As a journalist, writer, and filmmaker, Nora Ephron used her provocative wit, biting sarcasm, and ability to make the mundane entertaining to write her way into the lives of millions. Heeding her mother’s advice that “everything is copy,” Ephron drew upon her own experiences – childhood dreams, observations about aging, and her two divorces – in her articles, books, and screenplays. In the satirical style of Dorothy Parker, she wrote about conventional topics – such as food, New York City, and gender relations – in an unconventional way. During her filmmaking career that spanned twenty-six years, Ephron wrote, directed, and/or produced 16 films. Her filmmaking typified the genre that became known as the rom-com. Ephron died on June 26, 2012, at the age of 71 from pneumonia caused by acute myeloid leukemia.
As a journalist, writer, and filmmaker, Nora Ephron used her provocative wit, biting sarcasm, and ability to make the mundane entertaining to write her way into the lives of millions. Heeding her mother’s advice that “everything is copy,” Ephron drew upon her own experiences – childhood dreams, observations about aging, and her two divorces – in her articles, books, and screenplays.
Early Life & Family
Born in New York City on May 19, 1941, to the playwriting and screenwriting team of Henry and Phoebe Ephron, Nora was the eldest of four sisters, all of whom became writers. Her education as a writer began early. The Ephrons relocated to Los Angeles when Nora was three years old, and she grew up immersed in the liberal Hollywood writing community. She fell in love with journalism as a student at Beverly Hills High School and went on to work as an editor of her college newspaper. She graduated from Wellesley College in 1962, having again heeded her mother’s advice to avoid sororities and organized religion.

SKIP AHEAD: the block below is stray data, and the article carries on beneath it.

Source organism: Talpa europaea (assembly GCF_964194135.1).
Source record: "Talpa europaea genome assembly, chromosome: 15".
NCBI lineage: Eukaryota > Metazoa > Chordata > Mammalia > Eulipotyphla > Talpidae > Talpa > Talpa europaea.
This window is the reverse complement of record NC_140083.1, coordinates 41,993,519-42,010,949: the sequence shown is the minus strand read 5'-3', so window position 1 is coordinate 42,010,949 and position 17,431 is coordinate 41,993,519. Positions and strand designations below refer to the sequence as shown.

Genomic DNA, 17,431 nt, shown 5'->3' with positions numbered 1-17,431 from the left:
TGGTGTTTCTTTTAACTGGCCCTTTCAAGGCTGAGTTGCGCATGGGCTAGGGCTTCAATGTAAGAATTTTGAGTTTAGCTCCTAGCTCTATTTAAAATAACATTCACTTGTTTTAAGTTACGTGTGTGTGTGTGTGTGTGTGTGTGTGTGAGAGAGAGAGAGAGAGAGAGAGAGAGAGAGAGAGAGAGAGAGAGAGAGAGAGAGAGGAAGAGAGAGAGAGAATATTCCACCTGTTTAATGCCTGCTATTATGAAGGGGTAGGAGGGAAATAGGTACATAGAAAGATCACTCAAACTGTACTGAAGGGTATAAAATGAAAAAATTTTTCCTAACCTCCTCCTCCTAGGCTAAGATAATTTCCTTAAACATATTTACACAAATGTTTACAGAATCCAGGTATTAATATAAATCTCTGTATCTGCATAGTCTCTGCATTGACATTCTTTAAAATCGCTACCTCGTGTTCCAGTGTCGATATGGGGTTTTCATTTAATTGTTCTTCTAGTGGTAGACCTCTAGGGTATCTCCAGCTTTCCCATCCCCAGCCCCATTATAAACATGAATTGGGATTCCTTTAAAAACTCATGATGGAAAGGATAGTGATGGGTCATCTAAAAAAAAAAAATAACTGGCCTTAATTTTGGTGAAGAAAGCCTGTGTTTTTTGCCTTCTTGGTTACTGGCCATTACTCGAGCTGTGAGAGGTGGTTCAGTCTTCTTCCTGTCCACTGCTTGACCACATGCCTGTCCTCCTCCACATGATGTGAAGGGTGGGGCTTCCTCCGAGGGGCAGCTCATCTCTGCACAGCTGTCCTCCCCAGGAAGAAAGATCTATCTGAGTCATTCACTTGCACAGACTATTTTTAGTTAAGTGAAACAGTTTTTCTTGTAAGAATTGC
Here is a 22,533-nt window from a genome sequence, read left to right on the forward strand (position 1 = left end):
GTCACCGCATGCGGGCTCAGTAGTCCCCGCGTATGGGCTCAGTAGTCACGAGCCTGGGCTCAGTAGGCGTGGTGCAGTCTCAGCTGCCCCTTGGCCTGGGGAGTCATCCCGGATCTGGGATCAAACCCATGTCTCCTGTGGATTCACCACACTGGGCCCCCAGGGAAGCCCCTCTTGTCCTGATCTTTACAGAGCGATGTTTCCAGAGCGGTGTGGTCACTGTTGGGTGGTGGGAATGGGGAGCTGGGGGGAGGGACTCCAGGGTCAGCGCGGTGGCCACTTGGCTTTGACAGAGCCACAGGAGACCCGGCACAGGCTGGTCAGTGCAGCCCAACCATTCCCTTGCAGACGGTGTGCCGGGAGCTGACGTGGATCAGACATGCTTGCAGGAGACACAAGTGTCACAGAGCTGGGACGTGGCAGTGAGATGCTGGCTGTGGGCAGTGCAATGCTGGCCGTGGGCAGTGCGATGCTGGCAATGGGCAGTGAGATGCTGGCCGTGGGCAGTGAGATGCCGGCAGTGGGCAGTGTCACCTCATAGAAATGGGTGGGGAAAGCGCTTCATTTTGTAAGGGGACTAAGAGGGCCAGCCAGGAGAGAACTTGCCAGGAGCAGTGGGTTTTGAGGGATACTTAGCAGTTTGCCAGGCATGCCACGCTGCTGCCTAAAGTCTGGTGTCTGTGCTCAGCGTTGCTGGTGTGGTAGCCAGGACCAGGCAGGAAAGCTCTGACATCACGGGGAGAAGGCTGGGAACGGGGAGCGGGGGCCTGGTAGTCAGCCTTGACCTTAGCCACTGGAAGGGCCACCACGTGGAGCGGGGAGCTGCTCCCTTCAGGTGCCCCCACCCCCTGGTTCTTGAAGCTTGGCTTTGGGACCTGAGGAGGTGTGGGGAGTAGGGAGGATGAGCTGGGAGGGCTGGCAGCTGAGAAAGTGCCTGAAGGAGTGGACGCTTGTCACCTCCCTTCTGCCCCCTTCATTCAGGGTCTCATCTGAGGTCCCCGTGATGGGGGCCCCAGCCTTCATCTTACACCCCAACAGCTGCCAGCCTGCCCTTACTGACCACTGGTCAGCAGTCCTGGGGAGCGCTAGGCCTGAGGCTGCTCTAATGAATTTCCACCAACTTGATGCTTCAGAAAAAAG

After briefly working as a White House intern during the administration of John F. Kennedy, Ephron moved to New York City to pursue a career in journalism. She worked in the mailroom and then as a researcher at Newsweek magazine until she was hired as a reporter at the New York Post. She then served as a contributing editor and columnist at Esquire magazine, later working as senior editor and columnist until 1978. She was also a contributing editor at New York magazine from 1973 to 1974. In the satirical style of Dorothy Parker, she wrote about conventional topics – such as food, New York City, and gender relations – in an unconventional way. Ephron made a name for herself as a reporter and essayist by including her personal voice as part of the story in the style of New Journalism.
Ephron’s essays were published in six collections. Wallflower at the Orgy was published in 1970, followed by Crazy Salad: Some Things About Women in 1975. Ephron took on the press in her 1978 collection Scribble Scribble: Notes on the Media. I Remember Nothing: And Other Reflections, published in 2010 as a follow-up to her 2006 collection, I Feel Bad About My Neck: And Other Reflections on Being a Woman, a New York Times bestseller.
Heartburn, Ephron’s only novel, chronicles the breakdown of her second marriage to Washington Post reporter Carl Bernstein, the father of her two sons, Jacob and Max. The 1983 best-selling novel was adapted into a movie of the same name in 1986. (Her first marriage to humorist Dan Greenburg ended amicably). She married her third husband Nicholas Pileggi on March 28, 1987, and they were married until her death.
Films & Plays
During her filmmaking career that spanned twenty-six years, Ephron wrote, directed, and/or produced 16 films. In 1983, she received an Academy Award nomination for her first screenplay, Silkwood, which she wrote with Alice Arlen. With her subsequent works, Ephron’s filmmaking typified the genre that became known as the rom-com. In 1990, she was awarded the British Academy of Film and Television Arts award for best screenplay for the romantic comedy classic When Harry Met Sally, which she also produced. The screenplay was also nominated for an Academy Award, a Golden Globe Award, and a Writer’s Guild Award. With her 1993 film Sleepless in Seattle, which she both co-wrote and directed, Ephron earned her third Academy Award nomination for screenwriting. In 2009, she wrote and directed her last film, Julie & Julia.
Ephron was also a celebrated playwright. Her first produced play, Imaginary Friends, was named one of the ten best plays of the 2002–03 New York theatre season. With her sister Delia, Ephron was recognized with a 2010 Drama Desk Award for co-writing Love, Loss, and What I Wore. In 2013, Ephron received a posthumous Tony Award nomination for Best Play for Lucky Guy.